|Just ask my beta readers!|
There are most definitely rules to writing.
Anyone who tells you differently is likely headed for an accident themselves.
Unless their name is Pynchon, or McCarthy, or Rowling, or King—or if you prefer Earnhardt, Schumacher, and Andretti (I had to look those up)—always view this advice with the same skepticism as a fruit-vending snake.
What they probably meant to say is: First know the rules, and then know when to break them.
If you’re breaking them because you don’t know them, that’s as bad as driving the wrong way down the 101 during rush hour while wearing a blindfold, screaming, “All gods are bastards!”
On the other hand, if you’re writing at a good clip, following your roadmap outline, and a character suddenly swerves into your lane, throwing out plot-twists and dialogue, that’s the time to take some decisive action.
Grammar, spelling, and punctuation are as important—maybe even more so—as plot, dialogue, and believable characters. Nothing takes a reader out of a story faster, shattering that illusion of willing belief than a poorly executed line resulting in unwanted hilarity due to lack of solid basics:
“What are you going to do? Ink them to death?” Jane asked.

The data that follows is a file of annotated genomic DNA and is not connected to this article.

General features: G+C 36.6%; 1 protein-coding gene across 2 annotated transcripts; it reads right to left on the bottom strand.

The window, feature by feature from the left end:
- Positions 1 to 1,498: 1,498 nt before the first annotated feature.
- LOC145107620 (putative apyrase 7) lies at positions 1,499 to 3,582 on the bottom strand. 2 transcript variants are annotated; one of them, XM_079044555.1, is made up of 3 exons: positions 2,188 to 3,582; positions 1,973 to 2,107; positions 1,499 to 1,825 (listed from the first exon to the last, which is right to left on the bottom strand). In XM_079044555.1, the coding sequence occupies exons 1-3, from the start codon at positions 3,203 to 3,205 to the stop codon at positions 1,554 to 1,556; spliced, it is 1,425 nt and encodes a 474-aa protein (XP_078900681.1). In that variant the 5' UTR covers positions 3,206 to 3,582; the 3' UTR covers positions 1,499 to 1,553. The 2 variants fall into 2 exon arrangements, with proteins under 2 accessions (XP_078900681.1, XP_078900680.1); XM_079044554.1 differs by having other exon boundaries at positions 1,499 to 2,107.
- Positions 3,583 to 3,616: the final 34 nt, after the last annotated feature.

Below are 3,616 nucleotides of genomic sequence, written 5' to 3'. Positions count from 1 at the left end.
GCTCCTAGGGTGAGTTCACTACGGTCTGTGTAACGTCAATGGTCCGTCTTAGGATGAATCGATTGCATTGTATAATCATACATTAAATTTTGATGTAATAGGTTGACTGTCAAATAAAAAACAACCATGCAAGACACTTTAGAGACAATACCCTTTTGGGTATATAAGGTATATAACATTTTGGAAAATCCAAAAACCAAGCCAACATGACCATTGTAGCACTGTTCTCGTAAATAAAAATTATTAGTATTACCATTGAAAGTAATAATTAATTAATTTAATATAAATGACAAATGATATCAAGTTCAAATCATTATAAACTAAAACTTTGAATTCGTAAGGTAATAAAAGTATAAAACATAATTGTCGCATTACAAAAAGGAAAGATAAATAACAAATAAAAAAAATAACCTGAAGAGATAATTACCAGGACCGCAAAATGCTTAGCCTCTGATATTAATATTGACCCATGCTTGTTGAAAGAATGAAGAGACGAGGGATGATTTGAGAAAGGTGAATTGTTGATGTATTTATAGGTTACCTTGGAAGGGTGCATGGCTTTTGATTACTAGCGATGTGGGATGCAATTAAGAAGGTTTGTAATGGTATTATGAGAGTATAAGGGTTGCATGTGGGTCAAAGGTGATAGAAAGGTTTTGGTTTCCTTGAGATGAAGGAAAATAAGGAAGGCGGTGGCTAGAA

“My penis mightier than their swords!” Dick said, thrusting his implement into the air triumphantly.
Nothing throws ice-water on a clever moment as effectively. The odd typo is certainly forgivable—even the Big Five have a certain number of errors in every release, no matter whose name is on the cover. But repeated errors will start to frustrate and annoy your reader to the point that, no matter how great the story, they’ll walk away frustrated, and perhaps ride to the nearest 1-star review:
I hate wet and reiny days. It rained alot in 1816 .... alot - like everyday the weather in Europe was crazxy whet and it rained 183 out of the one-hundred-and-thirty days from January to February to March. the onnly thing U could doo without TeeV or anything was to sat. I sat. I sat and sas and sat.
Imagine page after page of at that level. Did you make it through, or are you now curled up in a ball, shuddering at the evil? We can only communicate if we’re all playing by the same rules. Stories need to adhere even more closely, so that they can reach the widest audience possible and have the greatest chance of getting the messages through.